Last Monday night the Washington Redskins football team needed a field goal in overtime to beat the Dallas Cowboys. When it comes to the team’s ongoing trademark litigation, however, they may need a Hail Mary to beat the United States Patent and Trademark Office (USPTO).

Earlier this year, the United States Patent and Trademark Trial and Appeal Board (TTAB) revoked the Redskins’ trademark protection for their name and logo. The ruling was based on a clause in the Lantham Act banning marks that are “disparaging” to a particular group. However, this was not the first time the NFL franchise has suffered a loss with the TTAB. In 1992 a group of Native Americans lead by Suzan Harjo filed suit asking the USPTO to remove the team’s trademark protection. In 1997 the TTAB ruled that the mark was indeed disparaging to Native Americans. The Redskins appealed that decision.

On appeal, the United States District Court for the District of Columbia reversed the TTAB’s revocation. The court ruled that the record was not substantial enough to prove that it disparaged all Native Americans. This record included evidence offered by the Redskins suggesting that the term “redskins” is a translation from an American Indian work used to refer to one another. Furthermore, a survey of Native Americans demonstrated that 36.6% of Indians found the term insulting. The District Court also found that the claim was barred by the doctrine of laches. Because the petitioners had failed to appeal the trademark issuance in the previous 25 year period, they could not do so now.

Even before the Harjo litigation was finally resolved, another group of plaintiffs filed a complaint with the TTAB in 2006. Like the Harjo case in 1997, the TTAB again found that the term “redskins” disparaged Native Americans in violation of the Lantham Act. Thus, the team’s trademark protection was removed again in 2014. Unsurprisingly, the team filed an appeal with the D.C. District Court, as it did more than 15 years ago. This begs the question: what has changed since the initial litigation?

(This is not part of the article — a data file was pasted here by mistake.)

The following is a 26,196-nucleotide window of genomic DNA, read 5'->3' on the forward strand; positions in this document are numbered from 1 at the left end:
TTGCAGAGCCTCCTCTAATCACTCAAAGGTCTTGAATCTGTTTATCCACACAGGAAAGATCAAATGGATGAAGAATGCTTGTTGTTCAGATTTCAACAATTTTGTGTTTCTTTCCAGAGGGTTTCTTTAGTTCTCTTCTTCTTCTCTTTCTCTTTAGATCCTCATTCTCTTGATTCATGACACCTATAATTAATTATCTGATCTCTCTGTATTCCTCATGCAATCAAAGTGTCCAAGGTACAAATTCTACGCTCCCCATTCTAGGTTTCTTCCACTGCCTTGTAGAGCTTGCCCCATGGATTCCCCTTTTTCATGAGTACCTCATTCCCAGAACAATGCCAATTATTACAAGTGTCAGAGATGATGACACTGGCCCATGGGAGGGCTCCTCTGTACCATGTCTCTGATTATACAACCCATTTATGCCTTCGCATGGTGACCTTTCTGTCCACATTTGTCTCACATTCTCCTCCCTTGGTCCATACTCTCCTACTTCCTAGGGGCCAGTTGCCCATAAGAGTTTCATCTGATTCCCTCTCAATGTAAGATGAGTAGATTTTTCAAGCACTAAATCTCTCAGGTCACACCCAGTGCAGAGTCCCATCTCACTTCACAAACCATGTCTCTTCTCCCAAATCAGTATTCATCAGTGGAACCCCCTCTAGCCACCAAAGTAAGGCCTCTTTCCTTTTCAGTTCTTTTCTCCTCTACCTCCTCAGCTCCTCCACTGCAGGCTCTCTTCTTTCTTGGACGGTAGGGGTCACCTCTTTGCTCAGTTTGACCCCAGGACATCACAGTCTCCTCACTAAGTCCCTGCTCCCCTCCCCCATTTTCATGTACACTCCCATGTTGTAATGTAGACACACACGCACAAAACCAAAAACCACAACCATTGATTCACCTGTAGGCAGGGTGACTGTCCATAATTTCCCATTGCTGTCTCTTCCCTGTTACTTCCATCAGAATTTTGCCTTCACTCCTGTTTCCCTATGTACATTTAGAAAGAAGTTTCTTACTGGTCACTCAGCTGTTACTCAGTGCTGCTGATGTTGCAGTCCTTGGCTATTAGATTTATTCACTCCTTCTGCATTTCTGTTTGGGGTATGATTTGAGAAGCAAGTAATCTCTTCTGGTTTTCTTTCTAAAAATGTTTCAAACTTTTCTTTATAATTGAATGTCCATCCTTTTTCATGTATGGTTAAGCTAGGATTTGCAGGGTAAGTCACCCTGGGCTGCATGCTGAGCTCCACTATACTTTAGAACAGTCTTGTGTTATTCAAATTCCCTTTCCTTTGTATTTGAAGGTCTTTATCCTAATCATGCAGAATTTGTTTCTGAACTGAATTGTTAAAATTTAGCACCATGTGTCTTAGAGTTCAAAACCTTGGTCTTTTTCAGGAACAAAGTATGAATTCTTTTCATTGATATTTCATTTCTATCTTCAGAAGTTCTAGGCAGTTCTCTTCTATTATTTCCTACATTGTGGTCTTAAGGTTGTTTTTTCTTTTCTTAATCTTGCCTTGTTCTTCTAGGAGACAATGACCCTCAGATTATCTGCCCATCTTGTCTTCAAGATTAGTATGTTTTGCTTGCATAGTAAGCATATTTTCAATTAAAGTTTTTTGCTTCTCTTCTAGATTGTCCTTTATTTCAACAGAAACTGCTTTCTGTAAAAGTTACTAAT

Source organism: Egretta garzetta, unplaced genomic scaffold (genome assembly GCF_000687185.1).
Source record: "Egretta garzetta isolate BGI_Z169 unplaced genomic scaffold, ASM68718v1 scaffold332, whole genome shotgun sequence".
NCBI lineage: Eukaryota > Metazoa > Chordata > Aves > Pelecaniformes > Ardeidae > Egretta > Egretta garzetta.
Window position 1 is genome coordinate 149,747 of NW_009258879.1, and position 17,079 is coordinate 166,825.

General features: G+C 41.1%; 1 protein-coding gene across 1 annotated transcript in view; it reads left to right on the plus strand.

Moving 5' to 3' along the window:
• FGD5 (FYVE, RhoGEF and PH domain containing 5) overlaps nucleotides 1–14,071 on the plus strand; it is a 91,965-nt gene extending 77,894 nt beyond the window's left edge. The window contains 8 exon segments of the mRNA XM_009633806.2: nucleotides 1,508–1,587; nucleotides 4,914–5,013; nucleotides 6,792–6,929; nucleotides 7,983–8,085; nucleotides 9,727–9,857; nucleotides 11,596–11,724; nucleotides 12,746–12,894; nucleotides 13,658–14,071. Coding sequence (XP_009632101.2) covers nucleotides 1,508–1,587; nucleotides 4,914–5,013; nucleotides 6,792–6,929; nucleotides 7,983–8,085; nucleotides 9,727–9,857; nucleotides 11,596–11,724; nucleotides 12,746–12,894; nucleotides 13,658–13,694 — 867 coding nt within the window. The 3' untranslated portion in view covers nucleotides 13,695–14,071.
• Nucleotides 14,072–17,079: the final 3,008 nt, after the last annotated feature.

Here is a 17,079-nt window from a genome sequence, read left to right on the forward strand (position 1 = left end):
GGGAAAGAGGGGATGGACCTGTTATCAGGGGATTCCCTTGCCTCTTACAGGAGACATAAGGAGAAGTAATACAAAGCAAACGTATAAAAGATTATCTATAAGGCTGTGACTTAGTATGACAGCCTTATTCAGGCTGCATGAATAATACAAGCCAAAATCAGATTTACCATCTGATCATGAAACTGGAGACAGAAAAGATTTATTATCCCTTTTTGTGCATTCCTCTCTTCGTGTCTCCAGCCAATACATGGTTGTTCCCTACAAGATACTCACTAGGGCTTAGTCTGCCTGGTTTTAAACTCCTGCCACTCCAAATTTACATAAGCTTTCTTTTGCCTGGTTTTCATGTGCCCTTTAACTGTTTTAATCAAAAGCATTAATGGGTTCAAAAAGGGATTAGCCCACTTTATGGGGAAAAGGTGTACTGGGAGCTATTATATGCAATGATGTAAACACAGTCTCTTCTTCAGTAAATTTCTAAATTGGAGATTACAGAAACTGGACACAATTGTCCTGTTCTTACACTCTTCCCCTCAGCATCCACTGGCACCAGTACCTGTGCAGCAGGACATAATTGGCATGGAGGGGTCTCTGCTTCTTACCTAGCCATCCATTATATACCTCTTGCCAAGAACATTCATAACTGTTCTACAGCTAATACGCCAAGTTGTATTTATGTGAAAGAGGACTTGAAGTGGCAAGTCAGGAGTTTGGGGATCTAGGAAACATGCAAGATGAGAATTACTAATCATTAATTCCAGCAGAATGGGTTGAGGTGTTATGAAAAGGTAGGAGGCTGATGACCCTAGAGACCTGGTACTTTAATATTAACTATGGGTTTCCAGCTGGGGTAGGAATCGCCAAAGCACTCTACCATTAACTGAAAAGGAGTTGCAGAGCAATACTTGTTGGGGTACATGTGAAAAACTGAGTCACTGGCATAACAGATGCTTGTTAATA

The Redskins’ lawyers will almost certainly point to the Harjo case where a federal court held that the term was not disparaging. Still, there are two main reasons to believe that this appeal will not be successful for a second time. First, the plaintiffs in this second bout of litigation are younger than those in Harjo. The doctrine of laches may not apply to them because they have not had sufficient time to complain about the trademark protection. Whereas the older plaintiffs were alive in the 1960s when the trademarks were initially issued, these younger plaintiffs are challenging a series of trademarks issued in the early 2000s. This closer timeframe suggests that laches will not bar their claim.

Second, the evidence in the record may have evolved in the last two decades. Public outcry against the term has reached an all-time high. It is likely that a similar survey conducted today would find that more Native Americans are insulted by the term than were in 1992. This, combined with the popular media pressure on team owner Dan Snyder, suggest that a contemporary court may be more willing to affirm the TTAB’s decision.

If upheld, the trademark revocation would be a major blow to the Redskins organization. Opponents of the team’s use of the term are using a combination of public pressure and fringe legal battles to chip away at the team’s ability to profit from the nickname. Given the numerous changes over the past two decades, the Redskins now face a tougher legal challenge on appeal.


Travis Gray

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